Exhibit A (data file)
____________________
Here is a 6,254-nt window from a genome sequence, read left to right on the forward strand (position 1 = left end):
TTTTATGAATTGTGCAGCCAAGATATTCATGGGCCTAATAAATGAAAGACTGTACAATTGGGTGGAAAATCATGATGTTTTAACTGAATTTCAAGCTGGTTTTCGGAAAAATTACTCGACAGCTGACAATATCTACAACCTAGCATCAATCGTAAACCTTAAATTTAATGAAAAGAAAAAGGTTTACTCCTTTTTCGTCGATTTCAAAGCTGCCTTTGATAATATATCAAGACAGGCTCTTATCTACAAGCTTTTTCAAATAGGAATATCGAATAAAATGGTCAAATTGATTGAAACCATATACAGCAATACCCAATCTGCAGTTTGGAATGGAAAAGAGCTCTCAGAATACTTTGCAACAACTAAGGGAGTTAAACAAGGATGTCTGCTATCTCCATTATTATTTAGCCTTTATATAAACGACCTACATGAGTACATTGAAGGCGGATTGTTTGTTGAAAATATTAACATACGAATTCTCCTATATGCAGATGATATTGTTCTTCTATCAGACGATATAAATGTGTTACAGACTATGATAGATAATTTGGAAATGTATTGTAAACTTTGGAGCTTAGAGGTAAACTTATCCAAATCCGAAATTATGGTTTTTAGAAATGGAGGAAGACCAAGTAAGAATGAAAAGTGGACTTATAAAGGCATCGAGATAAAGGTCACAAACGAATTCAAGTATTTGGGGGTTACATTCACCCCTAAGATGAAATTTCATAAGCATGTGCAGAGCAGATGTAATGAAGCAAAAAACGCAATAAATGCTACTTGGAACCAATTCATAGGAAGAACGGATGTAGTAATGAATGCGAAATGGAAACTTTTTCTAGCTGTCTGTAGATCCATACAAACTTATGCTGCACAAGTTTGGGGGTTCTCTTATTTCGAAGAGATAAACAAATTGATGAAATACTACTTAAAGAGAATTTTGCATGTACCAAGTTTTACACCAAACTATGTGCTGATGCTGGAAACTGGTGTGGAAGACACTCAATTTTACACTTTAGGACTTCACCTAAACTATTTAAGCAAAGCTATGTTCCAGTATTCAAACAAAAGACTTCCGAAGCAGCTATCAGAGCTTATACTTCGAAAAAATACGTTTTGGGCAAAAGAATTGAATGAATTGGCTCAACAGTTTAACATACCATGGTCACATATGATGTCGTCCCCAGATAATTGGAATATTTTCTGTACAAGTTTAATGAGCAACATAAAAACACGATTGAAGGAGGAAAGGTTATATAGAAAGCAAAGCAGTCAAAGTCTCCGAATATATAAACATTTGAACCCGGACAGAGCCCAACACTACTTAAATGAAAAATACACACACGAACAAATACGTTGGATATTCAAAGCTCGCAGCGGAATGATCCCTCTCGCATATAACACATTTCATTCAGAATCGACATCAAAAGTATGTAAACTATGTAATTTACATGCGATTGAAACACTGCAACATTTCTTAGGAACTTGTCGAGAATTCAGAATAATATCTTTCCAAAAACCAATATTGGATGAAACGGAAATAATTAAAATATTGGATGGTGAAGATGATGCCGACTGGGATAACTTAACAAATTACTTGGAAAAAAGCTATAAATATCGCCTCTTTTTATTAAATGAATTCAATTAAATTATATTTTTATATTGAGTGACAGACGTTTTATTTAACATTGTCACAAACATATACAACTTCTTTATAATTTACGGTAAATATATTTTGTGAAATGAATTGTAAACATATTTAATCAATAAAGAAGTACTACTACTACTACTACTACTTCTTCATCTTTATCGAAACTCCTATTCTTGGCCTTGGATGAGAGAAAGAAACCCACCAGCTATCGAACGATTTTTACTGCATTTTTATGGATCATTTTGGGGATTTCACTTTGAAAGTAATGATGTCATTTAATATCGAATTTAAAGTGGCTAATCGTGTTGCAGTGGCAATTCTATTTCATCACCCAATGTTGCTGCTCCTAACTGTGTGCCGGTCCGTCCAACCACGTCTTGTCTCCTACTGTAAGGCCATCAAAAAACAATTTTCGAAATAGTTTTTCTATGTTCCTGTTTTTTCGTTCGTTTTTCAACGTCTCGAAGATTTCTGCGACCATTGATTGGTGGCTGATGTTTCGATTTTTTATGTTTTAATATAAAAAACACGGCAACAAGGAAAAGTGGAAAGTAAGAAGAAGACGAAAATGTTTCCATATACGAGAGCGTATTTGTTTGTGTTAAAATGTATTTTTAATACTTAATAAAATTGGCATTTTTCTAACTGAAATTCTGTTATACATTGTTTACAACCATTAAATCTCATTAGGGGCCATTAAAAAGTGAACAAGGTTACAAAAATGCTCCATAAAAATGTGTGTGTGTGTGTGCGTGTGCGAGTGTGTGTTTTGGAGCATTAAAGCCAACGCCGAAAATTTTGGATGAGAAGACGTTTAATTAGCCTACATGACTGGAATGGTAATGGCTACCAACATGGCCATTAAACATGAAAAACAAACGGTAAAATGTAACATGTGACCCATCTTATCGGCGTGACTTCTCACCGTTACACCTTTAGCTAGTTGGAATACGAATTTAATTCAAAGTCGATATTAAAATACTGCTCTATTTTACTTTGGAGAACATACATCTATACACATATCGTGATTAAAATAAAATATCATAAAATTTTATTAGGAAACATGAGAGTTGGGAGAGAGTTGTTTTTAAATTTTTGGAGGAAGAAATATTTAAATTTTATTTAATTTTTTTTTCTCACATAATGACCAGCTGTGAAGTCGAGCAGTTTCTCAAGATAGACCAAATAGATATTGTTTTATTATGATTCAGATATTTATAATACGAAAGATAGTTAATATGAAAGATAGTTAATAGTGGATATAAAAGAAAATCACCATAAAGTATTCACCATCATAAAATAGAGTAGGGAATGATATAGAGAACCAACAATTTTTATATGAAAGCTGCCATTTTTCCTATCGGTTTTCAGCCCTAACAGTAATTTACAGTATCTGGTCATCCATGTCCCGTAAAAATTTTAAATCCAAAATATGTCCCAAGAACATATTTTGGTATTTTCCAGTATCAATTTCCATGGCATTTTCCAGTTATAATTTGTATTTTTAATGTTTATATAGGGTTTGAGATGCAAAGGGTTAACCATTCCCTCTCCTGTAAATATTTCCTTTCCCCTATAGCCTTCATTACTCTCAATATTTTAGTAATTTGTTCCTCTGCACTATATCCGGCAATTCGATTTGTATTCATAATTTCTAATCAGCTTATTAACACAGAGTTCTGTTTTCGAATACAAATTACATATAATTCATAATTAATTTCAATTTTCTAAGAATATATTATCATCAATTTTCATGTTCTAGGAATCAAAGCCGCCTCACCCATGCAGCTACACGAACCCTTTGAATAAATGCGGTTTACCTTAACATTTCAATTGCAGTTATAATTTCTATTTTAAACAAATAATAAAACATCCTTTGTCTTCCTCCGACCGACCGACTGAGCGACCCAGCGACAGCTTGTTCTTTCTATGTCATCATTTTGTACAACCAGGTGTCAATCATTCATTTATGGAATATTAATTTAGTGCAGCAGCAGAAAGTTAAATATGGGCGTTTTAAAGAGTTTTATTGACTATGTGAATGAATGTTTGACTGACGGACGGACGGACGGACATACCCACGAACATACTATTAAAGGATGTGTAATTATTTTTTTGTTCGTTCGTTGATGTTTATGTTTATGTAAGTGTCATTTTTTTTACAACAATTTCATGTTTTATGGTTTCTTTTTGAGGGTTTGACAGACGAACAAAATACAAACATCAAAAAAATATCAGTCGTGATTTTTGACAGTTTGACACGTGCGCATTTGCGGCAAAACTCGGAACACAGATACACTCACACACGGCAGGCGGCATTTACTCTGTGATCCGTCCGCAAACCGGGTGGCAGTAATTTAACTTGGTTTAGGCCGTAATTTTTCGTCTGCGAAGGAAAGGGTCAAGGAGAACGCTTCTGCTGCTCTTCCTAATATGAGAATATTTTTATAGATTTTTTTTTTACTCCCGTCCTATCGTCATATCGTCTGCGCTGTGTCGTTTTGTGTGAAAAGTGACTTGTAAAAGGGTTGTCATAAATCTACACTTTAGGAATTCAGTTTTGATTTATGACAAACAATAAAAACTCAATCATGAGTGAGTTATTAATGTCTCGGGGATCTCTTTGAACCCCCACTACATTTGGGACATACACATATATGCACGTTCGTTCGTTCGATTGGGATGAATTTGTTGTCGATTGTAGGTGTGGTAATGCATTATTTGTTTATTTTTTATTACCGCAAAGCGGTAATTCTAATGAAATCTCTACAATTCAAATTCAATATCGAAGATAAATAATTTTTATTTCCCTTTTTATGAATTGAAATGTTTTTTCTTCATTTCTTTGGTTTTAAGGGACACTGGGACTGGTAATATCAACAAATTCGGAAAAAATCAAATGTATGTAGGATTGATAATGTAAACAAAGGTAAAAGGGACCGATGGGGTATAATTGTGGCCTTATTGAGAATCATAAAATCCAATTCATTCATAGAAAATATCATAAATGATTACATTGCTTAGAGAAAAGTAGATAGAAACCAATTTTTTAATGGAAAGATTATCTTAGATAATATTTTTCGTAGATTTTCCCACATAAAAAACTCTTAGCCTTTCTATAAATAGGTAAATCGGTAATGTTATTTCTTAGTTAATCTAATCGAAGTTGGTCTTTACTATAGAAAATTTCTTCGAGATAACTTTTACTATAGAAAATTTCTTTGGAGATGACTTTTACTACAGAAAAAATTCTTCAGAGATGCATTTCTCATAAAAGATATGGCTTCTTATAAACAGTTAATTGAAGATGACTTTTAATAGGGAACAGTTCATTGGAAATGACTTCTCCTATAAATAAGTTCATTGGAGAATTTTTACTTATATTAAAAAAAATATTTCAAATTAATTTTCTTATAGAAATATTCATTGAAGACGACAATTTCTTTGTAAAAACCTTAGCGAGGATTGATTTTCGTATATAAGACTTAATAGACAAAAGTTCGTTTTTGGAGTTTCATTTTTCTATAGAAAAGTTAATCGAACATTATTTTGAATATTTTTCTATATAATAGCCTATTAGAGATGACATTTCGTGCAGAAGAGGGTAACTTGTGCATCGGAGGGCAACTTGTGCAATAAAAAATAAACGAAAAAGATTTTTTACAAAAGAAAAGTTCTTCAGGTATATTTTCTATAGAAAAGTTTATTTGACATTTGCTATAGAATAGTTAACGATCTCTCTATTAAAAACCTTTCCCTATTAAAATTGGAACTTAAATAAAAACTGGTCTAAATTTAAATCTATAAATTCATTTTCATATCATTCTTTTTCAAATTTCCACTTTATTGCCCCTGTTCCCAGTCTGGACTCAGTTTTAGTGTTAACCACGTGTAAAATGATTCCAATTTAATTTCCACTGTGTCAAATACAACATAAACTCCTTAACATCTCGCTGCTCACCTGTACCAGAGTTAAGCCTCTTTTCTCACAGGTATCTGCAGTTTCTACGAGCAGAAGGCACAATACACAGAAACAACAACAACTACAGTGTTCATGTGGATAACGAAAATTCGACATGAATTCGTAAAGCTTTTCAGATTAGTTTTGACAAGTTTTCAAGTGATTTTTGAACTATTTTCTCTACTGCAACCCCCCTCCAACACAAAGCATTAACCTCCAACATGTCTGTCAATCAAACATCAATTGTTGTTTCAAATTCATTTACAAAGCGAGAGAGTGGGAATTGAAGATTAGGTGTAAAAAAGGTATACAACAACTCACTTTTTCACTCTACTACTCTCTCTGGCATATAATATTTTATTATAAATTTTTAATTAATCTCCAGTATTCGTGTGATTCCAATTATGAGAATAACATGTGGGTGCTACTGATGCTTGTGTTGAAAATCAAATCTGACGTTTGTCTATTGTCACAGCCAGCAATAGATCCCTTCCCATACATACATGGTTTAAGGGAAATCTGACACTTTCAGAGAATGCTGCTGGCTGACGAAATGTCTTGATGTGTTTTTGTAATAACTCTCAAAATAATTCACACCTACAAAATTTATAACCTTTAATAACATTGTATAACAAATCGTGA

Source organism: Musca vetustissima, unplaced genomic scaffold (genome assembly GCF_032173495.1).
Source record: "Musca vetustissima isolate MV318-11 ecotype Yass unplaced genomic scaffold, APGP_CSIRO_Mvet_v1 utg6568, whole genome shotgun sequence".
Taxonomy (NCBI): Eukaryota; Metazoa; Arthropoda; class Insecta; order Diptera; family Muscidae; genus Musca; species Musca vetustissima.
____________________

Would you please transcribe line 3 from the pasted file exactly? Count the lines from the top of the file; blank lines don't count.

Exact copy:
Source organism: Musca vetustissima, unplaced genomic scaffold (genome assembly GCF_032173495.1).